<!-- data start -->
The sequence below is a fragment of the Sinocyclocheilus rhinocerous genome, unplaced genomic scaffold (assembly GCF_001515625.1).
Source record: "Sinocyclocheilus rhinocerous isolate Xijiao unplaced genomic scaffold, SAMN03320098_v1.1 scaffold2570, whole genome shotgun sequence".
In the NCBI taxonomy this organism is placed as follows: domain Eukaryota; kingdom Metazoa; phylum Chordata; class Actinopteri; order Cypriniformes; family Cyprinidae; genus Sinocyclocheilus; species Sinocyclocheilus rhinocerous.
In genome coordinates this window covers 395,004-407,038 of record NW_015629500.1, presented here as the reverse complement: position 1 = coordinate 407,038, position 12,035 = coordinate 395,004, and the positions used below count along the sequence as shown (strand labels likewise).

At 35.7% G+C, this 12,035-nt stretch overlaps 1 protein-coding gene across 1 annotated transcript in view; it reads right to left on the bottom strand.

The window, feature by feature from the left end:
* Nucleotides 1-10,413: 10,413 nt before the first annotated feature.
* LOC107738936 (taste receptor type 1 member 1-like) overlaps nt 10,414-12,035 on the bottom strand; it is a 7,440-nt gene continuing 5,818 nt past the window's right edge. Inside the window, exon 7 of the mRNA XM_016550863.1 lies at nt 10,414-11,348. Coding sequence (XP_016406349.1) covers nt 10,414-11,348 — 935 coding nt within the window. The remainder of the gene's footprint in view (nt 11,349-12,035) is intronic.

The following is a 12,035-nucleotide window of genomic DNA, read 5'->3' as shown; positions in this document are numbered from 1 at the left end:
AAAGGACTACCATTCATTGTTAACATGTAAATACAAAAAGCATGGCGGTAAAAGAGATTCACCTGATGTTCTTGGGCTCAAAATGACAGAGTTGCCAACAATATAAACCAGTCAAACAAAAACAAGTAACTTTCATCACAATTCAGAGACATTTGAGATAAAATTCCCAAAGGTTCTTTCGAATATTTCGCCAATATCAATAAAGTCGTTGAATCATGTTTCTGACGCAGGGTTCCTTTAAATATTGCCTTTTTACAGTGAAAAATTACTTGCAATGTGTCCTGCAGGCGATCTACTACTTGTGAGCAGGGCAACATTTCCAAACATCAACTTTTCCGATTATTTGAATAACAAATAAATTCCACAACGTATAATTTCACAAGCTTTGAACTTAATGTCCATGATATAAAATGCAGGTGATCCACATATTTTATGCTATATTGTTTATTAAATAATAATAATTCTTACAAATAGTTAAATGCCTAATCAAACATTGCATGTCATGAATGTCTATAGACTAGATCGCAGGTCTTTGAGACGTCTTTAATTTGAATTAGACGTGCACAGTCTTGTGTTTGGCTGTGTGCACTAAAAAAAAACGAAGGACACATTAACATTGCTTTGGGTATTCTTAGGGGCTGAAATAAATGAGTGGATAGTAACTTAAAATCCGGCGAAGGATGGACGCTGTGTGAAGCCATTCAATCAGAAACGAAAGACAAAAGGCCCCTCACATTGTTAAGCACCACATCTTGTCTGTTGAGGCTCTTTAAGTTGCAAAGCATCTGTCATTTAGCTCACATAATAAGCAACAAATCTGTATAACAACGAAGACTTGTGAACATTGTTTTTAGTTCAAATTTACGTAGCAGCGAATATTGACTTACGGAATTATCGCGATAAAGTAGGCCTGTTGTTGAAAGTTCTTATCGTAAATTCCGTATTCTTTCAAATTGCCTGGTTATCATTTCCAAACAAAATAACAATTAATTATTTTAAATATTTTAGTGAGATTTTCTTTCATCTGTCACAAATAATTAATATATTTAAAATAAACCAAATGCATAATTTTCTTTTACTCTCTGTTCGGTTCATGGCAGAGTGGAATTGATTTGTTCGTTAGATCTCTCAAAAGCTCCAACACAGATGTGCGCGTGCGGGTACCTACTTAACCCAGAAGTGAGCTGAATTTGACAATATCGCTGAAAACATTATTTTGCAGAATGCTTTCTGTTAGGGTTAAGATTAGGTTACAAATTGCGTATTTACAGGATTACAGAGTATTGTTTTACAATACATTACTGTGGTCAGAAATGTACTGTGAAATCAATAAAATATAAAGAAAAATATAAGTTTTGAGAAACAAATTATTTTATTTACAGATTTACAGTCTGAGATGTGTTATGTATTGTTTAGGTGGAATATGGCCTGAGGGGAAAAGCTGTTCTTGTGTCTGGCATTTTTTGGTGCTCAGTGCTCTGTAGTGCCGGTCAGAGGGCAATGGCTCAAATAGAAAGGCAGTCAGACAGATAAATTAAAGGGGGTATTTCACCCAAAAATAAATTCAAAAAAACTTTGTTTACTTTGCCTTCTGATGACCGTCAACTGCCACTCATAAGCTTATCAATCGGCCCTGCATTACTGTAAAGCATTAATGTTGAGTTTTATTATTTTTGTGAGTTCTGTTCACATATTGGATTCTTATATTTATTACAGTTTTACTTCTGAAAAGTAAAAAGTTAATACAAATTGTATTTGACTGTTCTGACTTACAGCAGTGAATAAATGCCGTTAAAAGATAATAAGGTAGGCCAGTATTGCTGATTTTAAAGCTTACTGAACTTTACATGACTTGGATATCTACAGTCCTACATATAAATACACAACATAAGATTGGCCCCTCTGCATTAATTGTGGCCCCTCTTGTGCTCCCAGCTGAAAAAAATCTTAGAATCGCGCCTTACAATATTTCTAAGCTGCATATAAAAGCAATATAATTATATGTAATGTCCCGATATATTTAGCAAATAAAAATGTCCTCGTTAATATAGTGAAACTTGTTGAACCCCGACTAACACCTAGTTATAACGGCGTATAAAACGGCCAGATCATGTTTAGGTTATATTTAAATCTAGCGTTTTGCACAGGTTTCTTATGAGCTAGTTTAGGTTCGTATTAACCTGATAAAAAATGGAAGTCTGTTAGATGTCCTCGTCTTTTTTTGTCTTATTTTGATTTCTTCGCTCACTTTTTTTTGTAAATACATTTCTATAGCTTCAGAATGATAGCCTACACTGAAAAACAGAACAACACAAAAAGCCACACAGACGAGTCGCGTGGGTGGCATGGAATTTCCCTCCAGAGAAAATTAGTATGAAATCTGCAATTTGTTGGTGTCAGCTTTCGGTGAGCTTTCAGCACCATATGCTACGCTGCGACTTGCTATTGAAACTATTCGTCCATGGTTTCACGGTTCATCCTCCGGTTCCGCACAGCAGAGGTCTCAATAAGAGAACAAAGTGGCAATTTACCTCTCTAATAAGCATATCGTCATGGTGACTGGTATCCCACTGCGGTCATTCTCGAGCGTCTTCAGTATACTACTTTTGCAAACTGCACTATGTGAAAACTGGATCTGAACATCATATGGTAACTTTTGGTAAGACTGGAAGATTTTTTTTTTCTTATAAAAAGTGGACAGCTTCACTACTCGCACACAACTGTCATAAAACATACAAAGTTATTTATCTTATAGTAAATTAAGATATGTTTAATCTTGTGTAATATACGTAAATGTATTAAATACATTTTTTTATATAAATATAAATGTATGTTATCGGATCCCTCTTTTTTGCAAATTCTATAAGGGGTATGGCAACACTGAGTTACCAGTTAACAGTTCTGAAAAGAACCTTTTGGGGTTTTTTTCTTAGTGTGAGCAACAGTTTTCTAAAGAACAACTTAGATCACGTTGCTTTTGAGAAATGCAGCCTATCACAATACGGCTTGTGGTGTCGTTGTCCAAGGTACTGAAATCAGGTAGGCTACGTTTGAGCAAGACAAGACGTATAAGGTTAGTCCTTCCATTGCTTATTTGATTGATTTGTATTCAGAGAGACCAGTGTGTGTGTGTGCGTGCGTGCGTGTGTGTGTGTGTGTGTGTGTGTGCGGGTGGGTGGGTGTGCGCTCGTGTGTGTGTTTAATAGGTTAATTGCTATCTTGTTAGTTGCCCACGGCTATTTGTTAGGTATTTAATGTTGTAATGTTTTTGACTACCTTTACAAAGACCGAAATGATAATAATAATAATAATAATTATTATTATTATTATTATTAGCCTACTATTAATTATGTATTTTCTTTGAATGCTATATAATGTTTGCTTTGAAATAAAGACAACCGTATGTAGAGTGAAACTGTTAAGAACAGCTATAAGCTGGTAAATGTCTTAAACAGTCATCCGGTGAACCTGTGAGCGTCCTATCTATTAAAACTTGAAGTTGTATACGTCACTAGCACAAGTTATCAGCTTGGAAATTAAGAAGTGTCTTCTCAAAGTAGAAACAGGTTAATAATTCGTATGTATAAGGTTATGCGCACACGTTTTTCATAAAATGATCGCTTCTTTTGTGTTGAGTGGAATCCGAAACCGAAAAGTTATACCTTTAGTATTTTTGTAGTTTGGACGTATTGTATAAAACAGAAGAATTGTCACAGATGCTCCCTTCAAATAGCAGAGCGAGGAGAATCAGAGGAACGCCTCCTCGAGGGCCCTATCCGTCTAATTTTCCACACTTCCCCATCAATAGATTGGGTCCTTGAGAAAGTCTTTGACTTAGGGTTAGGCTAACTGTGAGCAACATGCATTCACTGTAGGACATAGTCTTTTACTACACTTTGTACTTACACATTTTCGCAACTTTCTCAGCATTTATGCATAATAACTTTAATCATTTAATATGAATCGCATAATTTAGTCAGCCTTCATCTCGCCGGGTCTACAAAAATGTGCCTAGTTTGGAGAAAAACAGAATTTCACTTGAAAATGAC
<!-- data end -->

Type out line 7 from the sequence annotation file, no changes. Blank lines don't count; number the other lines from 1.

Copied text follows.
* Nucleotides 1-10,413: 10,413 nt before the first annotated feature.